I 'm onstage at a concert hall in Stockholm, Sweden, in the mid-1960s playing piano with the Miles Davis Quintet. We're on tour, and this show is really heating up. The band is tight — we're all in sync, all on the same wavelength. The music is flowing, we're connecting with the audience, and everything feels magical, like we're weaving a spell.
Tony Williams, the drumming prodigy who joined Miles as a teenager, is on fire. Ron Carter's fingers are flying up and down the neck of his bass, and Wayne Shorter's saxophone is just screaming. The five of us have become one entity, shifting and flowing with the music. We're playing one of Miles's classics, "So What," and as we hurtle toward Miles's solo, it's the peak of the evening; the whole audience is on the edge of their seats.
Miles starts playing, building up to his solo, and just as he's about to really let loose, he takes a breath. And right then I play a chord that is just so wrong. I don't even know where it came from — it's the wrong chord, in the wrong place, and now it's hanging out there like a piece of rotten fruit. I think, Oh, shit. It's as if we've all been building this gorgeous house of sound, and I just accidentally put a match to it.
Miles pauses for a fraction of a second, and then he plays some notes that somehow, miraculously, make my chord sound right. In that moment I believe my mouth actually fell open. What kind of alchemy was this? And then Miles just took off from there, unleashing a solo that took the song in a new direction. The crowd went absolutely crazy.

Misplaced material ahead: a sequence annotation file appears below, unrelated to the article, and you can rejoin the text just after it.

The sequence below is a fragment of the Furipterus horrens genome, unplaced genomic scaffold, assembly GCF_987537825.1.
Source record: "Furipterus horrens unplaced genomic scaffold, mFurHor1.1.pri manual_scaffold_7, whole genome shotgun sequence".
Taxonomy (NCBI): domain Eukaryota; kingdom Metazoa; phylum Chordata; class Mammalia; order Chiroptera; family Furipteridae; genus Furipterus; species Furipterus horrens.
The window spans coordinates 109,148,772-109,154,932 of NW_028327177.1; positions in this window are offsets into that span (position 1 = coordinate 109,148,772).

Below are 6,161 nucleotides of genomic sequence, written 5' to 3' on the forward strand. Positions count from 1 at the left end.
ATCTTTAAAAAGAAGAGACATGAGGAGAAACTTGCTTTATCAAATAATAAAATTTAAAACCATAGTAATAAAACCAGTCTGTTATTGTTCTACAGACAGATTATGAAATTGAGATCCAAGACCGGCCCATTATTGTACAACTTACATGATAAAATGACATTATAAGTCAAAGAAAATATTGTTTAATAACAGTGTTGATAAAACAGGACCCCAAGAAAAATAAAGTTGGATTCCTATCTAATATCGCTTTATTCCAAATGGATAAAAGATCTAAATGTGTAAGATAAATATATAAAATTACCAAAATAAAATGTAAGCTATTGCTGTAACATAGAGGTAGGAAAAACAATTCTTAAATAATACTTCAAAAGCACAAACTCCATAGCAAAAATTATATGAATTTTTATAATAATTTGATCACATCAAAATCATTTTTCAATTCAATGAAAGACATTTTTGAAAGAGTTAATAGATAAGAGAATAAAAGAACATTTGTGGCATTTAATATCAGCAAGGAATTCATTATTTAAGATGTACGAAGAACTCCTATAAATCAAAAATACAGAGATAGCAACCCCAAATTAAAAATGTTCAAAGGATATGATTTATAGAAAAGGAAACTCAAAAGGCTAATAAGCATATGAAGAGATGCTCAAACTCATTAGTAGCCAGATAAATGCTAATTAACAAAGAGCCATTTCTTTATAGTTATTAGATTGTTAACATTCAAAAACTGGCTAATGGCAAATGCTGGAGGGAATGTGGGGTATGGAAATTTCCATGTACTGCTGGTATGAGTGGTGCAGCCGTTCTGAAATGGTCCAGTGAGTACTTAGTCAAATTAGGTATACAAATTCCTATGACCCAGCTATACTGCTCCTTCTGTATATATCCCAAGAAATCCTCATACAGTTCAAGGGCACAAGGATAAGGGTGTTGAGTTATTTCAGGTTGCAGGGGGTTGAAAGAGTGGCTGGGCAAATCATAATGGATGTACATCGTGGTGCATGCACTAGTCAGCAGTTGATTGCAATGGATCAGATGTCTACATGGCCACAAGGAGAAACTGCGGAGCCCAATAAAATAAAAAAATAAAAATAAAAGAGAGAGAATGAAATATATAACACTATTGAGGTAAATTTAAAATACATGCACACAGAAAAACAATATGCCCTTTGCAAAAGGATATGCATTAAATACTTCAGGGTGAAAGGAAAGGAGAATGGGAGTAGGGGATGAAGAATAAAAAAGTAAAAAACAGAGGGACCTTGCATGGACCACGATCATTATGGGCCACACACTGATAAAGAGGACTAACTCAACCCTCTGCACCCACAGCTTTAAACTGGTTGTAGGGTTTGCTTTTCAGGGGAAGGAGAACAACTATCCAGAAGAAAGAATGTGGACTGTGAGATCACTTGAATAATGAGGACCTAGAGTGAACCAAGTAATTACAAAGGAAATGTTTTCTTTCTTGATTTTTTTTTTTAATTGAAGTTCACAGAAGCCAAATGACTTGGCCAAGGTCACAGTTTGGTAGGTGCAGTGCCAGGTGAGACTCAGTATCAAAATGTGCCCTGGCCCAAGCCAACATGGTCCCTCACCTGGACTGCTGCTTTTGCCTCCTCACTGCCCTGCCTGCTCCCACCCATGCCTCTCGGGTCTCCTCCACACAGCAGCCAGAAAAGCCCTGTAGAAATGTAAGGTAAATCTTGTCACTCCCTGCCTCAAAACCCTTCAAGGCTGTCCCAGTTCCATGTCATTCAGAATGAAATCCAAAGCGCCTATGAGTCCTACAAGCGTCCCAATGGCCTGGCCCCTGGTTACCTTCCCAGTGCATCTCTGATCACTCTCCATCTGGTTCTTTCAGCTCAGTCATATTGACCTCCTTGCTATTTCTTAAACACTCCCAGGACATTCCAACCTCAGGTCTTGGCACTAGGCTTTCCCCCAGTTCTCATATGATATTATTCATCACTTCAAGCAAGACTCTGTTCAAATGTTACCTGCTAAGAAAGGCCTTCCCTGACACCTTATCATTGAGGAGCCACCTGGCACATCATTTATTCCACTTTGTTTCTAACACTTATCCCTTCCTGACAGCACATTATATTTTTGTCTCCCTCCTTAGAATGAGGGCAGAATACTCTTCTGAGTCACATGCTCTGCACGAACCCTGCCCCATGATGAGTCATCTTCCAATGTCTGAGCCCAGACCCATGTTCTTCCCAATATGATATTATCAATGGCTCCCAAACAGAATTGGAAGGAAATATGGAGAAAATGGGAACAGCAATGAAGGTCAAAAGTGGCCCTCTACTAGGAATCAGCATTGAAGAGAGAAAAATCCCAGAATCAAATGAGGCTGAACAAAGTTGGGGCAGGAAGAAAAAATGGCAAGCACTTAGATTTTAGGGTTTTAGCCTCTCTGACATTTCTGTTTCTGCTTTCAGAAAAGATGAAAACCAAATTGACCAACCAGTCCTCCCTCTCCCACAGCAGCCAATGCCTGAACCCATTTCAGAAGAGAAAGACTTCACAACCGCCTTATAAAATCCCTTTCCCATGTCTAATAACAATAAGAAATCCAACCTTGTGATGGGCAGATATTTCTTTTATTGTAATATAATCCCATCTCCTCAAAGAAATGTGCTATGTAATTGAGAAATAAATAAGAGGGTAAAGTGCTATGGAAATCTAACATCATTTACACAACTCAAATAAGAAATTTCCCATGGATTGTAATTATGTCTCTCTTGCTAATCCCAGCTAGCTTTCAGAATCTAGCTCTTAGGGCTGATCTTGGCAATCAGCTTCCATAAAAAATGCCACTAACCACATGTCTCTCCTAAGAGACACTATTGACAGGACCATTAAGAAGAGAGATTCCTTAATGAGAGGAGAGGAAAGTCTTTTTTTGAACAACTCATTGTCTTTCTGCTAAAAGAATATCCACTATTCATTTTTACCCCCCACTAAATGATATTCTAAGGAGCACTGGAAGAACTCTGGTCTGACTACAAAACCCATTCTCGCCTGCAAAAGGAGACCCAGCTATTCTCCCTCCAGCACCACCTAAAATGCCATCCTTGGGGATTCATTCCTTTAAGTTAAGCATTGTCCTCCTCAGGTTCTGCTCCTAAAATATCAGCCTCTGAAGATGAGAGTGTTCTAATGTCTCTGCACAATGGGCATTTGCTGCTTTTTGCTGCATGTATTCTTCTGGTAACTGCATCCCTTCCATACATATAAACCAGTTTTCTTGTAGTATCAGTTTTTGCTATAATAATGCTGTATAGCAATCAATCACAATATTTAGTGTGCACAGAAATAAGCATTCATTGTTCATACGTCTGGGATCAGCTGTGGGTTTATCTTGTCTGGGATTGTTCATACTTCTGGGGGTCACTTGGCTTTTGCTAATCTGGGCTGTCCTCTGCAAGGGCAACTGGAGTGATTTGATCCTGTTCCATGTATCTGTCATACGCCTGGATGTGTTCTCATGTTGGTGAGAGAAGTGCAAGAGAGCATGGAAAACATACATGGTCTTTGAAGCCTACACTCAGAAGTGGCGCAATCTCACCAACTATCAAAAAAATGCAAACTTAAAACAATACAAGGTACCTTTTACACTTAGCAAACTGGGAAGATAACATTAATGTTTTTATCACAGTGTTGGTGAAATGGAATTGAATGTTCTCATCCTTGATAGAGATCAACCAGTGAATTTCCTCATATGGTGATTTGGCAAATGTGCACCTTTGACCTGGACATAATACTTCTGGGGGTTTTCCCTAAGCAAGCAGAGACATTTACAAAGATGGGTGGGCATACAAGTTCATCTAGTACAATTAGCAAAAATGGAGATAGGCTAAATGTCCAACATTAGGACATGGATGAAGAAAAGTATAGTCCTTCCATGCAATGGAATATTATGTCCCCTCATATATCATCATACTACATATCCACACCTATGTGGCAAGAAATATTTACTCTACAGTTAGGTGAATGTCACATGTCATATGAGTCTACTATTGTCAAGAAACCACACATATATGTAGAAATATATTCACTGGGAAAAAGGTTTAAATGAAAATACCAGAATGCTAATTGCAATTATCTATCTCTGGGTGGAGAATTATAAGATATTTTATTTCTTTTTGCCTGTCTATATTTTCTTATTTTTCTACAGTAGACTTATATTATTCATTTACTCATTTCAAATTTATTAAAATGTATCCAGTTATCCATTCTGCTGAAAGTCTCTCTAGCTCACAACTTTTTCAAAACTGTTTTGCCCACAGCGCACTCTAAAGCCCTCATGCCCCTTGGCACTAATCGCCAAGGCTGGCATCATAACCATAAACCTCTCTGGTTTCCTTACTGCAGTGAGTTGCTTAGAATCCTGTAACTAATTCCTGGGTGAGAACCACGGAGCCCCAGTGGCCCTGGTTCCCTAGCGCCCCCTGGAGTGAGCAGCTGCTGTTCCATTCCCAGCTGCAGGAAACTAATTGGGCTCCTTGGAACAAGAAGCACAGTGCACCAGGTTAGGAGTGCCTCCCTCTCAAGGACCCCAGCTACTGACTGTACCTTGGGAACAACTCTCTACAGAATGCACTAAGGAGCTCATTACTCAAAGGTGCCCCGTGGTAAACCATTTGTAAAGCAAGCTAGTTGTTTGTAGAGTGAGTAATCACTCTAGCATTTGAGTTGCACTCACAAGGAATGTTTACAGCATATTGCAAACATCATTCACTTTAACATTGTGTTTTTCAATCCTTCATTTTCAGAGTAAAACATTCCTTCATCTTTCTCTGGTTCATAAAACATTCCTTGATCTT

I was in my early twenties and had already been with Miles for a couple of years by this time. But he always was capable of surprising me, and that night, when he somehow turned my chord from a wrong to a right, he definitely did. In the dressing room after the show I asked Miles about it. I felt a little sheepish, but Miles just winked at me, a hint of a smile on his chiseled face. He didn't say anything. He didn't have to. Miles wasn't one to talk a whole lot about things when he could show us something instead.
It took me years to fully understand what happened in that moment onstage. As soon as I played that chord I judged it. In my mind it was the "wrong" chord. But Miles never judged it- he just heard it as a sound that had happened, and he instantly took it on as a challenge, a question of How can I integrate that chord into everything else we're doing? And because he didn't judge it, he was able to run with it, to turn it into something amazing. Miles trusted the band, and he trusted himself, and he always encouraged us to do the same. This was just one of many lessons I learned from Miles.
We all have a natural human tendency to take the safe route — to do the thing we know will work-rather than taking a chance. But that's the antithesis of jazz, which is all about being in the present. Jazz is about being in the moment, at every moment. It's about trusting yourself to respond on the fly. If you can allow yourself to do that, you never stop exploring, you never stop learning, in music or in life.
I was lucky enough to learn this not only from playing with Miles but over the decades of playing that have followed. And I'm still learning it, every single day. It's a gift that I never could have imagined back when I first started plunking around on my friend Levester Corley's piano at the age of six.
From Herbie Hancock: Possibilities by Herbie Hancock with Lisa Dickey. Reprinted by arrangement with Viking, a member of Penguin Group (USA) LLC, A Penguin Random House Company. Copyright Herbie Hancock, 2014.